News - Mice are a lousy model

The Preoccupation with animal tests means researchers neglect human study
This article from shows that researchers are concerned over the declining interest in human immunology.  This is because of a habit of using ocnvenient and uninformative animal studies.  The original article is here.  Emphasis added is ours.

With a routine blood test, your doctor can ascertain how well your metabolism handles lipids and whether you are vulnerable to heart disease. But don’t expect to get a test that reveals whether your immune system is working normally or whether you are at risk for, say, autoimmune diseases. The reason: Researchers still can’t define what’s normal for the immune system, says Mark Davis, an immunologist at Stanford University in Palo Alto, California. Cardiologists can specify healthy levels of LDL, HDL, and triglycerides, but immunologists can’t do the same for cytokines, key chemical messengers that trigger immune cells to mature, divide, attack, or perform other actions.


Researchers’ reliance on mice deserves some of the blame for this ignorance, says Davis. No mouse-phobe, he keeps 400 cages of the rodents for studies of how T cells recognize pathogen molecules. But mice, says Davis, make a “lousy model” for the human immune system. The human and mouse lineages diverged some 65 million years ago, and the rodent’s immune system has adapted to safeguard a small, short-lived animal that scurries around with its nose in the dirt.

However, nobody has cataloged the differences, and as a result, inconsistencies between human and mouse immunity often leave patients in the lurch, Davis says: “Hundreds of clinical trials have been based on curing mice, but almost none led to clinical treatments.” Take the case of myelin basic protein (MBP). Injecting MBP into mice causes a condition similar to multiple sclerosis, which can be prevented by doses of proteins that blunt the immune reaction to MBP. But clinical trials of these protective proteins were stopped because they made some people with multiple sclerosis worse.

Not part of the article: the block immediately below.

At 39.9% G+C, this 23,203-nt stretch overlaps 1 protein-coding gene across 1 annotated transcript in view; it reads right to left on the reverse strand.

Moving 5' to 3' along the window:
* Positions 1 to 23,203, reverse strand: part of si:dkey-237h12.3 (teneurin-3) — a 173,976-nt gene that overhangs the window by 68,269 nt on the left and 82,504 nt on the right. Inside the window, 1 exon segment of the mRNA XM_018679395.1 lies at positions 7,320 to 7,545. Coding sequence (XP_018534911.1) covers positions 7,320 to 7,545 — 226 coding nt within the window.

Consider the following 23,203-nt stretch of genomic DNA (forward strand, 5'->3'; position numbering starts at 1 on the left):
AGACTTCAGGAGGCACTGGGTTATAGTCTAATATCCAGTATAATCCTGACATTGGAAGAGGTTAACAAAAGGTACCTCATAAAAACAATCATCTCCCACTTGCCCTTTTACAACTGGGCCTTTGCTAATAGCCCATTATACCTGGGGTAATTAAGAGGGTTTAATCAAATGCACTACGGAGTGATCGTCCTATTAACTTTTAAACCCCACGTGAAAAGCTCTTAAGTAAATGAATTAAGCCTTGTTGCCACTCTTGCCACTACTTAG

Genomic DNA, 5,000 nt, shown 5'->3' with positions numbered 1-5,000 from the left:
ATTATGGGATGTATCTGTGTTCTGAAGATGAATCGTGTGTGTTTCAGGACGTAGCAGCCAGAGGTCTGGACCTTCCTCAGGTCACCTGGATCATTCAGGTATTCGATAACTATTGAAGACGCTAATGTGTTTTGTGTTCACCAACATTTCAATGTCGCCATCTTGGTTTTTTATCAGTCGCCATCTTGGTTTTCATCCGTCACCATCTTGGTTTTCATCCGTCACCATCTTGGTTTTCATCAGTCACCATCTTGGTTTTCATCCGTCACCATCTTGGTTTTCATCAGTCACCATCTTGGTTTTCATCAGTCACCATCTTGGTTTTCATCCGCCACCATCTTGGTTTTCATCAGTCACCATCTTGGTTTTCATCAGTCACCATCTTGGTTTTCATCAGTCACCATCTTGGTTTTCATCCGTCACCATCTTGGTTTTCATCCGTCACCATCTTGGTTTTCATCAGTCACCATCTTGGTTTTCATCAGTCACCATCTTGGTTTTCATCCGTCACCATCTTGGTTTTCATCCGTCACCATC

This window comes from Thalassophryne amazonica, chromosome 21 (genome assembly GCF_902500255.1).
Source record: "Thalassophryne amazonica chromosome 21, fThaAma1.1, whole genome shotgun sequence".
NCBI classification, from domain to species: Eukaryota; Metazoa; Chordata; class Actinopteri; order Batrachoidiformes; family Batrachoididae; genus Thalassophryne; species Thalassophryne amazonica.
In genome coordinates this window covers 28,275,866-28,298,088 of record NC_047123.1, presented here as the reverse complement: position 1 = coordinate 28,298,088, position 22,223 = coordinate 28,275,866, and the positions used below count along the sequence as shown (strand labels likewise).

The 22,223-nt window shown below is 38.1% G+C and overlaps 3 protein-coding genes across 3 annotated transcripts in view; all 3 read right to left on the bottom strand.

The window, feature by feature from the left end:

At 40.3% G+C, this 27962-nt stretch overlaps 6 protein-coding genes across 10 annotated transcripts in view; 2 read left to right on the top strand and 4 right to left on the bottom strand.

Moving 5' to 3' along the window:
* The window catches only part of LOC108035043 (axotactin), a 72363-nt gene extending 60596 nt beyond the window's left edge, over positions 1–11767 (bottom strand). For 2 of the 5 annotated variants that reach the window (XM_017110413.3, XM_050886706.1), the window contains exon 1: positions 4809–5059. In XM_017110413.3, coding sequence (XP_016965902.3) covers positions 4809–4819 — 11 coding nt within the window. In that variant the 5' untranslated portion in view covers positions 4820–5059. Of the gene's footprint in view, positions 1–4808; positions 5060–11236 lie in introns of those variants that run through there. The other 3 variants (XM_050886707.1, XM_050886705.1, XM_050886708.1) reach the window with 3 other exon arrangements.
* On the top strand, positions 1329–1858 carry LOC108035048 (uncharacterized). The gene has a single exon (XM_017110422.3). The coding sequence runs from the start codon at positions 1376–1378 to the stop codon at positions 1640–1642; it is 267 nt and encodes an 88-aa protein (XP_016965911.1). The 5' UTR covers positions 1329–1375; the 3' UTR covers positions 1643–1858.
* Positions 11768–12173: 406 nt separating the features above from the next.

Failures like that have spurred Davis to call for immunology to go big science in a very human way. If enough labs combine efforts to analyze the thousands of blood samples drawn in the United States or around the world every day, a so-called Human Immunology Project could quickly amass and scrutinize data from large numbers of healthy and sick people, Davis says. Within 5 to 10 years, he predicts, “we could have the first crude benchmarks of immune function.”

Davis doesn’t know what these benchmarks will be—perhaps the levels of particular cytokines or the abundances of certain types of T cells—but he says researchers will probably settle on five or six variables that reflect overall immune status in people, the equivalents of LDL, HDL, and triglyceride levels.

Davis is far from the first to point out the “mouse” problem in immunology. “Studies on mice are very elegant and beautiful, but they aren’t reflecting the needs of the [human] population,” says Jacques Banchereau, head of the Baylor Institute for Immunological Research in Dallas, Texas.